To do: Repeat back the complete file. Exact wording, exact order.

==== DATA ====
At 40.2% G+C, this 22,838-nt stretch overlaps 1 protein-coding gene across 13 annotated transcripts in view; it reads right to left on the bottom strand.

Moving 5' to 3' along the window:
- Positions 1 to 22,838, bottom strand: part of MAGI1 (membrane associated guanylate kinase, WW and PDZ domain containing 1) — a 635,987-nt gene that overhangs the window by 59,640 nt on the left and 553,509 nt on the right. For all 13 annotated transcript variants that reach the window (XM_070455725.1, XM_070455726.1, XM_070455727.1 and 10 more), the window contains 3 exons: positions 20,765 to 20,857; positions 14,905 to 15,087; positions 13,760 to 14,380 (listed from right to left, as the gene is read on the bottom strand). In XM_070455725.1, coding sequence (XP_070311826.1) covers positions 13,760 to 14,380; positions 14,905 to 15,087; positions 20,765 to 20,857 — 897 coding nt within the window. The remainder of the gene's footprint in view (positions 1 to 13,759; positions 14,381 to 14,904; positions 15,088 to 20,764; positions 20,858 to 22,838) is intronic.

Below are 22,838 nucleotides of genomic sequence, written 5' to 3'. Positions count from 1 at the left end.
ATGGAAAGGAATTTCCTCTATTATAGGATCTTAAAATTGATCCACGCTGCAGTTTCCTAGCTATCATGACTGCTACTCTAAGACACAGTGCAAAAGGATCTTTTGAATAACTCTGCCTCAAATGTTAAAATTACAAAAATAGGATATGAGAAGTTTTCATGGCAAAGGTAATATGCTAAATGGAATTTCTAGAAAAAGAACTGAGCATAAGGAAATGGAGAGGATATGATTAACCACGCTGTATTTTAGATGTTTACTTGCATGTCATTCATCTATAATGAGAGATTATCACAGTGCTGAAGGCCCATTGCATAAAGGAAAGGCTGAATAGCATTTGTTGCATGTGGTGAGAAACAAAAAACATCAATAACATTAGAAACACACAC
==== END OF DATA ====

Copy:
At 40.2% G+C, this 22,838-nt stretch overlaps 1 protein-coding gene across 13 annotated transcripts in view; it reads right to left on the bottom strand.

Moving 5' to 3' along the window:
- Positions 1 to 22,838, bottom strand: part of MAGI1 (membrane associated guanylate kinase, WW and PDZ domain containing 1) — a 635,987-nt gene that overhangs the window by 59,640 nt on the left and 553,509 nt on the right. For all 13 annotated transcript variants that reach the window (XM_070455725.1, XM_070455726.1, XM_070455727.1 and 10 more), the window contains 3 exons: positions 20,765 to 20,857; positions 14,905 to 15,087; positions 13,760 to 14,380 (listed from right to left, as the gene is read on the bottom strand). In XM_070455725.1, coding sequence (XP_070311826.1) covers positions 13,760 to 14,380; positions 14,905 to 15,087; positions 20,765 to 20,857 — 897 coding nt within the window. The remainder of the gene's footprint in view (positions 1 to 13,759; positions 14,381 to 14,904; positions 15,088 to 20,764; positions 20,858 to 22,838) is intronic.

Below are 22,838 nucleotides of genomic sequence, written 5' to 3'. Positions count from 1 at the left end.
ATGGAAAGGAATTTCCTCTATTATAGGATCTTAAAATTGATCCACGCTGCAGTTTCCTAGCTATCATGACTGCTACTCTAAGACACAGTGCAAAAGGATCTTTTGAATAACTCTGCCTCAAATGTTAAAATTACAAAAATAGGATATGAGAAGTTTTCATGGCAAAGGTAATATGCTAAATGGAATTTCTAGAAAAAGAACTGAGCATAAGGAAATGGAGAGGATATGATTAACCACGCTGTATTTTAGATGTTTACTTGCATGTCATTCATCTATAATGAGAGATTATCACAGTGCTGAAGGCCCATTGCATAAAGGAAAGGCTGAATAGCATTTGTTGCATGTGGTGAGAAACAAAAAACATCAATAACATTAGAAACACACAC